Chiefs trade up for QB Patrick Mahomes at No. 10

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We’re now firmly in tightrope-walking season. If the Chiefs were so amazed by Smith’s record, why would they be looking to move on in the first place? Is Smith actually thrilled, or is he simply smarter now having gone through this in San Francisco with Colin Kaepernick? Also, does Patrick Mahomes really plan on sitting for two seasons?

Kansas City is one of the few markets that might be able to handle a baton-passing scenario, though none of them seem to go according to plan. Chiefs fans are well aware of the team’s veteran-laden roster and possess some high expectations for 2017. Would they hesitate for a moment to boo Smith if he wasn’t maximizing the talent around him?

In the immediate aftermath of their season-ending playoff loss to the Steelers, coach Andy Reid assured reporters he could still win with Smith. When it was pointed out two weeks later that the comments weren’t exactly a ringing endorsement, Reid left little room for equivocation.

“Alex is our quarterback — there’s no question about that or anything else,” Reid told the Kansas City Star in late January. “I surely didn’t want to insinuate that (was not the case) at all.”

Mahomes gained steam as the draft process wore on. With teams like the Cardinals and Texans interested in the quarterback. K.C. moved up to ensure they’d get their man.

Coming from a spread offense, Mahomes needs time to adjust to an NFL offense. He couldn’t have landed in a better spot than working with Andy Reid.

This was a game of missed opportunities for the Chiefs. They were stuffed twice on the goal line in the first half, including a fourth-down try by Spencer Ware. Alex Smith’s awful third quarter interception in the end zone helped turn the game around. After a fantastic first half by Smith, the Chiefs offense was scoreless after halftime.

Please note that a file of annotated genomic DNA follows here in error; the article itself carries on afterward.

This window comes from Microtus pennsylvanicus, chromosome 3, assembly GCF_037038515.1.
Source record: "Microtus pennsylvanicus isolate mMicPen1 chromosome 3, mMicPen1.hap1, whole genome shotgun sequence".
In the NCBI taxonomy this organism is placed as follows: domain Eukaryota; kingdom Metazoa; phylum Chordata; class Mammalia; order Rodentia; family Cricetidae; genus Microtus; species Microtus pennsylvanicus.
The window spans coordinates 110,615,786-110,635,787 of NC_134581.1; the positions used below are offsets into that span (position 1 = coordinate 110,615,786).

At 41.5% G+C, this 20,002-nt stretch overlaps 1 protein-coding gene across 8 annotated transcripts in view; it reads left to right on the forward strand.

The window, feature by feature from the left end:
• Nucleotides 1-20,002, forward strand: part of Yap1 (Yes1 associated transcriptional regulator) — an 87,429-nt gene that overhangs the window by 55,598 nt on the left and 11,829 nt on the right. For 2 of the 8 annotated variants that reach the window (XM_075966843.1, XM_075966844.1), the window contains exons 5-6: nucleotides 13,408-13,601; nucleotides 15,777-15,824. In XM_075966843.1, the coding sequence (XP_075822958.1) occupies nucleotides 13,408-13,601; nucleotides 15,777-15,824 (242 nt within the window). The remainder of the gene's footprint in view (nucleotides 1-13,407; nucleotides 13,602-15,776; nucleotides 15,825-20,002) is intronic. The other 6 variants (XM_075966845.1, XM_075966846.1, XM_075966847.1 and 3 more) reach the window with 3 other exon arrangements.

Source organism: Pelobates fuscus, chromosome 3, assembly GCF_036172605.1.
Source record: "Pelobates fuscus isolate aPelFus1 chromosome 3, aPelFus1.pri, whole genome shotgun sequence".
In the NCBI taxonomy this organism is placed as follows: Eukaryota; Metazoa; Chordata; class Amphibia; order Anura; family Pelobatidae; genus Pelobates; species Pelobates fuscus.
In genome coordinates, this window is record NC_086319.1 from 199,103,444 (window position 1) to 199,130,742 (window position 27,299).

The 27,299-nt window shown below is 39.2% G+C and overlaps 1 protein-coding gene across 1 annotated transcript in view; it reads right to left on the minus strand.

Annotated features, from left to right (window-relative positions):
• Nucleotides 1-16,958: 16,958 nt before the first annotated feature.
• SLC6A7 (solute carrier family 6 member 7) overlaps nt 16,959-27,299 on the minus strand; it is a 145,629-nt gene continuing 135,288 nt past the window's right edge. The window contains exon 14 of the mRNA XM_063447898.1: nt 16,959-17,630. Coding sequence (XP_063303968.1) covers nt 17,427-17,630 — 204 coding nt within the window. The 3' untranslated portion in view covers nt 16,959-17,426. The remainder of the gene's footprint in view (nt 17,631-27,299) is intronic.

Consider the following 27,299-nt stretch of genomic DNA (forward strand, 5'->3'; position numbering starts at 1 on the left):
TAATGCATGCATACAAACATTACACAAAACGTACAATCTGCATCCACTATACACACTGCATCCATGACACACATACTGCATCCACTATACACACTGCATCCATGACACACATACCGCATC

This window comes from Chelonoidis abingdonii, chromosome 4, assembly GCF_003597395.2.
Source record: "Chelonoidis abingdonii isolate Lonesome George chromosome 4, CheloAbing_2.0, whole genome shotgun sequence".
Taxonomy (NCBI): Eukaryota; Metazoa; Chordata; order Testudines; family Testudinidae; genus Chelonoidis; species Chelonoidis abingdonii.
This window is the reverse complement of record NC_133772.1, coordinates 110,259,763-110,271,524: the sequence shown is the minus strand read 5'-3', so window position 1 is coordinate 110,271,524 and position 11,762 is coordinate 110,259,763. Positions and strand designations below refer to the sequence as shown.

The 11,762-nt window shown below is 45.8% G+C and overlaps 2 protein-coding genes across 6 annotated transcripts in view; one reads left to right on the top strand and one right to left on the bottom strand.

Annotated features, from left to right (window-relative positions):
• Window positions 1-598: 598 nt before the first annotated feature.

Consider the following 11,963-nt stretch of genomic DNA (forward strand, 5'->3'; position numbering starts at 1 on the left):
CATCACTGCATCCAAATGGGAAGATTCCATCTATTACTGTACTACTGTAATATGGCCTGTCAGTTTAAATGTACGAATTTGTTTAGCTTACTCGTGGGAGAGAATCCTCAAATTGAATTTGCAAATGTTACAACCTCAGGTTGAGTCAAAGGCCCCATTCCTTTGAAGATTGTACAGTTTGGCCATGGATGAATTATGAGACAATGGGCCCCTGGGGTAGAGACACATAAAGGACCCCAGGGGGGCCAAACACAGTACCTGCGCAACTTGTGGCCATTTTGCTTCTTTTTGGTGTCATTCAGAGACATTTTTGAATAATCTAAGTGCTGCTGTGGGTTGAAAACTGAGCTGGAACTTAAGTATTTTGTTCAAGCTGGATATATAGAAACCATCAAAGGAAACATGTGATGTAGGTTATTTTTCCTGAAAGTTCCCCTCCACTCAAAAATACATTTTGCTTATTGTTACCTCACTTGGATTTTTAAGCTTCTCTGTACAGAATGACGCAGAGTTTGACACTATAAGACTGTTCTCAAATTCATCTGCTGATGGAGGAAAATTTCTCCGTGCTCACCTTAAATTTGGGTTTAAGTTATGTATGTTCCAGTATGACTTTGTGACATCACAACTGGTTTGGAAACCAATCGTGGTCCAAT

After Smith’s pick, the Chiefs picked up a total of 30 yards in their next three drives. When push came to shove, needing three yards to ice the game late, Reid called for an option run by Smith rather than a throw. It was a safe call and safe didn’t work against the Titans.

It was a strange atmosphere at Qualcomm Stadium for what could be the team’s final game in San Diego. Most of the fans I spoke with said they left last year’s final home win in tears but they were more angry and annoyed this season.

“We supported this team when we didn’t have much to support most years and now they might leave us? That’s unacceptable,” Sally Morgan, a longtime season ticket holder said.

A few days later, several hundred miles south in New Jersey, the New York Jets endured what might have been their worst practice of training camp. They were a name-tag-needed collection of young players who struggled so completely to execute an offense that one longtime NFL personnel man in attendance advised a reporter to start researching the worst offenses in NFL history.

Little more than two months later, the season has not developed quite the way anybody anticipated. Cooks has been a solid contributor in New England, but he’s not yet a game changer, as the Patriots’ offense has sputtered in Julian Edelman’s absence amid struggles to protect Brady. And Jets quarterback Josh McCown’s completion percentage (71.4) is second in the league and five points better than his previous career high — so good that this week, Bill Belichick praised the journeyman as a smart, tough quarterback for whom he has a lot of respect. This Sunday, the 3-2 Patriots and 3-2 Jets will meet with first place in the AFC East on the line. That’s not a typo, and it’s as startling a development in the early part of the season as there has been.

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